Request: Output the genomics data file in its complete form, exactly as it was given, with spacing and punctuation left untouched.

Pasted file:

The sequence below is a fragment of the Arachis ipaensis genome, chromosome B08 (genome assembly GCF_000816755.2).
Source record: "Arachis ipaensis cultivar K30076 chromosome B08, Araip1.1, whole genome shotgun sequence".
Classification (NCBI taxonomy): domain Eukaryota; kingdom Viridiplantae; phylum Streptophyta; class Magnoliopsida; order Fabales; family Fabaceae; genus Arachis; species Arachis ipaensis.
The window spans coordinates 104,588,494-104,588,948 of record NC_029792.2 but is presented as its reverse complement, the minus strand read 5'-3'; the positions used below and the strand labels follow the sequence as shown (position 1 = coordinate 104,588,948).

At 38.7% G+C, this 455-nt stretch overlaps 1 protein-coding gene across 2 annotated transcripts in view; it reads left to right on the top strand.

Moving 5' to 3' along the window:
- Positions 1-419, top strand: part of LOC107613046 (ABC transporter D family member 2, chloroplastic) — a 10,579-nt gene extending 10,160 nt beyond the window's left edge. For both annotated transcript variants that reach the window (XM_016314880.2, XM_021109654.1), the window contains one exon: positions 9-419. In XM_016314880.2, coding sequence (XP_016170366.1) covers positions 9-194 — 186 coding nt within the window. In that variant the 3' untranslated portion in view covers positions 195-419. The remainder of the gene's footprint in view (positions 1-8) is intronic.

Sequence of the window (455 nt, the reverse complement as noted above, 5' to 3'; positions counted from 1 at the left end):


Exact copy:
The sequence below is a fragment of the Arachis ipaensis genome, chromosome B08 (genome assembly GCF_000816755.2).
Source record: "Arachis ipaensis cultivar K30076 chromosome B08, Araip1.1, whole genome shotgun sequence".
Classification (NCBI taxonomy): domain Eukaryota; kingdom Viridiplantae; phylum Streptophyta; class Magnoliopsida; order Fabales; family Fabaceae; genus Arachis; species Arachis ipaensis.
The window spans coordinates 104,588,494-104,588,948 of record NC_029792.2 but is presented as its reverse complement, the minus strand read 5'-3'; the positions used below and the strand labels follow the sequence as shown (position 1 = coordinate 104,588,948).

At 38.7% G+C, this 455-nt stretch overlaps 1 protein-coding gene across 2 annotated transcripts in view; it reads left to right on the top strand.

Moving 5' to 3' along the window:
- Positions 1-419, top strand: part of LOC107613046 (ABC transporter D family member 2, chloroplastic) — a 10,579-nt gene extending 10,160 nt beyond the window's left edge. For both annotated transcript variants that reach the window (XM_016314880.2, XM_021109654.1), the window contains one exon: positions 9-419. In XM_016314880.2, coding sequence (XP_016170366.1) covers positions 9-194 — 186 coding nt within the window. In that variant the 3' untranslated portion in view covers positions 195-419. The remainder of the gene's footprint in view (positions 1-8) is intronic.

Sequence of the window (455 nt, the reverse complement as noted above, 5' to 3'; positions counted from 1 at the left end):